• During October, the Northeast received 4.33 inches (109.98 mm) of precipitation, 112 percent of normal. Ten states were wetter than normal, with precipitation for all twelve states ranging from 98 percent of normal in New York to 149 percent of normal in Delaware, its 18th wettest October on record. In addition, Maine had its 20th wettest October.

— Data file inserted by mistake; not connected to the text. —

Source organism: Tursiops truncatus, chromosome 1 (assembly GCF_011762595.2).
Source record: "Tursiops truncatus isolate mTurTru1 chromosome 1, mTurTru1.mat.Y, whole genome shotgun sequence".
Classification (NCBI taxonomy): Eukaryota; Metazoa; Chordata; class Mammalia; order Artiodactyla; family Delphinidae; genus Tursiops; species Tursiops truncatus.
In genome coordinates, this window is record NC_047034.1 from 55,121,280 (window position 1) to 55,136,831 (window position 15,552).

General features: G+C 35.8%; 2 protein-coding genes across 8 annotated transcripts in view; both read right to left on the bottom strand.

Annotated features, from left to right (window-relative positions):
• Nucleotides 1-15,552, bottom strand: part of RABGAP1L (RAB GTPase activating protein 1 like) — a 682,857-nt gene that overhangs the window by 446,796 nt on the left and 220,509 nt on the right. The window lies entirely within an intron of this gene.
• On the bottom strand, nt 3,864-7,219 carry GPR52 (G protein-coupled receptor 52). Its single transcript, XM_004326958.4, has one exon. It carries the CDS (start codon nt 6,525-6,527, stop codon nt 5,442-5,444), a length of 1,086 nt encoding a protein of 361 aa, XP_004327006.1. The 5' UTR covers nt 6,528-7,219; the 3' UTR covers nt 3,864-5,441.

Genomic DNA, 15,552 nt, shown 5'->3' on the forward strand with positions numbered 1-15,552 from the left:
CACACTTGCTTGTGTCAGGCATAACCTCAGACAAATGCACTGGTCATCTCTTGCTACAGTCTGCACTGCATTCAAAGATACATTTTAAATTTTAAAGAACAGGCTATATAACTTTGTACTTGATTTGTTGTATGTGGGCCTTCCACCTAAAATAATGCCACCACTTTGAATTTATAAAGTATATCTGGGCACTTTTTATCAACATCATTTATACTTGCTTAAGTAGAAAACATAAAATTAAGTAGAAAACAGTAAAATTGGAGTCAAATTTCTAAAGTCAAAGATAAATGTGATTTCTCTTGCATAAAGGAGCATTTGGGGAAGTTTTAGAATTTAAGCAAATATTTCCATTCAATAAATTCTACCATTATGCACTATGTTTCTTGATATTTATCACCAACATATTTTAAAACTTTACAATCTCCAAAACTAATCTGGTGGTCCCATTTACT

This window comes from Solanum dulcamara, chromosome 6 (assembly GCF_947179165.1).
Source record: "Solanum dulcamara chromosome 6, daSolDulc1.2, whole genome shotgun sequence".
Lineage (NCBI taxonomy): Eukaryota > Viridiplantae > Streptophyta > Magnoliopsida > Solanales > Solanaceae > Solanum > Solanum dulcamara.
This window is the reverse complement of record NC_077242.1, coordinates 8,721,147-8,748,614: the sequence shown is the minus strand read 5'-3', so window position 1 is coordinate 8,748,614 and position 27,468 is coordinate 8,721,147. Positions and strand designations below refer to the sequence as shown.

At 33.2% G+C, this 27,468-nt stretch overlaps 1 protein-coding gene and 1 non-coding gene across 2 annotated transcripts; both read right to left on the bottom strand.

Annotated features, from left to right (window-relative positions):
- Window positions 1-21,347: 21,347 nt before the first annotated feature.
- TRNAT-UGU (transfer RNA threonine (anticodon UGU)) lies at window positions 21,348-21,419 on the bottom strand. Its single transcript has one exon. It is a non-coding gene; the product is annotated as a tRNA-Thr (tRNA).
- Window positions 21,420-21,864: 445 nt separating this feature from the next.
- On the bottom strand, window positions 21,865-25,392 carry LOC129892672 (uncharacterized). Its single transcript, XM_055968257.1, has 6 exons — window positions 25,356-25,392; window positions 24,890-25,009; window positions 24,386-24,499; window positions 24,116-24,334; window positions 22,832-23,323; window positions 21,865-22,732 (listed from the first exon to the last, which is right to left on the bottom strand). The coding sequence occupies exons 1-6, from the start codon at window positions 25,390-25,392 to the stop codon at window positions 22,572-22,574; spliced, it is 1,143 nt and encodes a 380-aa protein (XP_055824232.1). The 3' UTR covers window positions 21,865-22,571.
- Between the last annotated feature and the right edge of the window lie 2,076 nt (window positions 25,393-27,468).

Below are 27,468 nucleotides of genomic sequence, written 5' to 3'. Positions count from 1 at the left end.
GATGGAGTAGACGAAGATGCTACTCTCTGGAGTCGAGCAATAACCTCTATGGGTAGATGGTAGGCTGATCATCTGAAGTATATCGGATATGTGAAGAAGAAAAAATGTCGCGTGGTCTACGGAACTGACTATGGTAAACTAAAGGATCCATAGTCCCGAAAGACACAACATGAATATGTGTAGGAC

• The U.S. Drought Monitor released on October 1 showed 45 percent of the Northeast in an extreme, severe, or moderate drought and 25 percent as abnormally dry. During the month, beneficial rainfall improved drought conditions in portions of New England, most notably in northern and western Maine; however, drought and abnormal dryness expanded or intensified in New York, Pennsylvania, northern West Virginia, and western Maryland. The U.S. Drought Monitor released on October 29 showed 47 percent of the Northeast in an extreme, severe, or moderate drought and 24 percent as abnormally dry. There were numerous impacts from the drought and abnormally dry conditions. During October, streamflow and groundwater levels continued to be below normal in many of the drought areas, with some sites setting daily record low streamflows. Lower than usual streamflow on the Hudson River in New York led to increased sodium levels in Poughkeepsie’s water supply. Some lake levels in New Hampshire were the lowest they had been in decades. Water restrictions were enacted or remained in place for numerous locations in Massachusetts and several locations in Connecticut, Maine, New York, and Pennsylvania. As of October 28, 167 community water systems, eight municipalities, and some private well users in New Hampshire had restrictions in place. In addition, dry wells were reported in New England. Assistance was available for low-income residents in New Hampshire that use private wells and were experiencing little or no water because of the drought. Aquarion Water Company issued a mandatory ban on automatic irrigation systems and sprinklers and revoked irrigation variances for customers in southwest Fairfield County, Connecticut, which hit its third drought trigger. Worcester, Massachusetts, took one of its reservoirs offline due to drought-related low water levels. With drought conditions and an old, leaky water system, the Emerald Lake Village District in Hillsborough, New Hampshire, had spent more than $110,000 to haul in water. A lower-than-usual water table has helped construction along the waterfront in Bangor, Maine, to move ahead of schedule. Agriculture continued to suffer. In late October, potato yields were expected to be down by more than 20 percent in northern Maine. One Massachusetts farmer reported drought-related expenses of more than $50,000. Some cranberry growers in Massachusetts reported losses due to a lack of water from drought conditions. Christmas trees in Massachusetts were affected by the drought, with one farm losing around a third of its saplings. With reduced yields, a farm in Vermont had to buy hay for its cows at a cost of $15,000 to $20,000. Drought conditions in Connecticut slowed maple syrup production, with one producer expected to lose around $60,000 in revenue. Portions of New England were designated as natural disaster areas by the U.S. Department of Agriculture, making some farmers eligible for federal assistance. Fall foliage peaked earlier than usual in portions of northern New England and New York, while drought-stressed trees in southern New England dropped leaves prematurely. This year’s drought could affect next year’s foliage display in the region and reduce next year’s growth of red oak and white pine trees in New Hampshire. Fire risk remained elevated in areas of New England, New York, and Pennsylvania that were experiencing drought and abnormal dryness. In Massachusetts, there were 52 fires in a nine-day period from late September to early October. The state’s fire tower network was extended due to the increased fire risk. Low water levels were reported in fire suppression ponds in eastern Connecticut. After beneficial rain in mid-October, New Hampshire lifted its fire ban for public woodlands.